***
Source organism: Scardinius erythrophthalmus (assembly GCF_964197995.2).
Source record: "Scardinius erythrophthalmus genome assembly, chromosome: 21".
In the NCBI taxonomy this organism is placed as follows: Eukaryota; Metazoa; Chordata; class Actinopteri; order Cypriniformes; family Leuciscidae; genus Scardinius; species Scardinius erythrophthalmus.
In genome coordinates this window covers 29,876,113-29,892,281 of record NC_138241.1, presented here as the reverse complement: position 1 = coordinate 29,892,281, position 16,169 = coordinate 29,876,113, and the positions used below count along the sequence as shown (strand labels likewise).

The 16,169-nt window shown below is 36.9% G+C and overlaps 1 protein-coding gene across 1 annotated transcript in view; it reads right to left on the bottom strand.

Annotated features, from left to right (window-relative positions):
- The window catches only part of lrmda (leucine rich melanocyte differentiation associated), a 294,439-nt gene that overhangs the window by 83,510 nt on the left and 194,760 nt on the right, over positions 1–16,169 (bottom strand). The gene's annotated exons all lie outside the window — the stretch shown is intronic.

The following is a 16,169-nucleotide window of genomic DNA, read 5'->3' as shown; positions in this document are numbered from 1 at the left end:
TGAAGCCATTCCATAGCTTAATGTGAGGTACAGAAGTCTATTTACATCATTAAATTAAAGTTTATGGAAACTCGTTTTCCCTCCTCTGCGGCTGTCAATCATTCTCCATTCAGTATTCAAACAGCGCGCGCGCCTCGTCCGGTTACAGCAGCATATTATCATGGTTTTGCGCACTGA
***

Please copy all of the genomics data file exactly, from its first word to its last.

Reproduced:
Source organism: Scardinius erythrophthalmus (assembly GCF_964197995.2).
Source record: "Scardinius erythrophthalmus genome assembly, chromosome: 21".
In the NCBI taxonomy this organism is placed as follows: Eukaryota; Metazoa; Chordata; class Actinopteri; order Cypriniformes; family Leuciscidae; genus Scardinius; species Scardinius erythrophthalmus.
In genome coordinates this window covers 29,876,113-29,892,281 of record NC_138241.1, presented here as the reverse complement: position 1 = coordinate 29,892,281, position 16,169 = coordinate 29,876,113, and the positions used below count along the sequence as shown (strand labels likewise).

The 16,169-nt window shown below is 36.9% G+C and overlaps 1 protein-coding gene across 1 annotated transcript in view; it reads right to left on the bottom strand.

Annotated features, from left to right (window-relative positions):
- The window catches only part of lrmda (leucine rich melanocyte differentiation associated), a 294,439-nt gene that overhangs the window by 83,510 nt on the left and 194,760 nt on the right, over positions 1–16,169 (bottom strand). The gene's annotated exons all lie outside the window — the stretch shown is intronic.

The following is a 16,169-nucleotide window of genomic DNA, read 5'->3' as shown; positions in this document are numbered from 1 at the left end:
TGAAGCCATTCCATAGCTTAATGTGAGGTACAGAAGTCTATTTACATCATTAAATTAAAGTTTATGGAAACTCGTTTTCCCTCCTCTGCGGCTGTCAATCATTCTCCATTCAGTATTCAAACAGCGCGCGCGCCTCGTCCGGTTACAGCAGCATATTATCATGGTTTTGCGCACTGA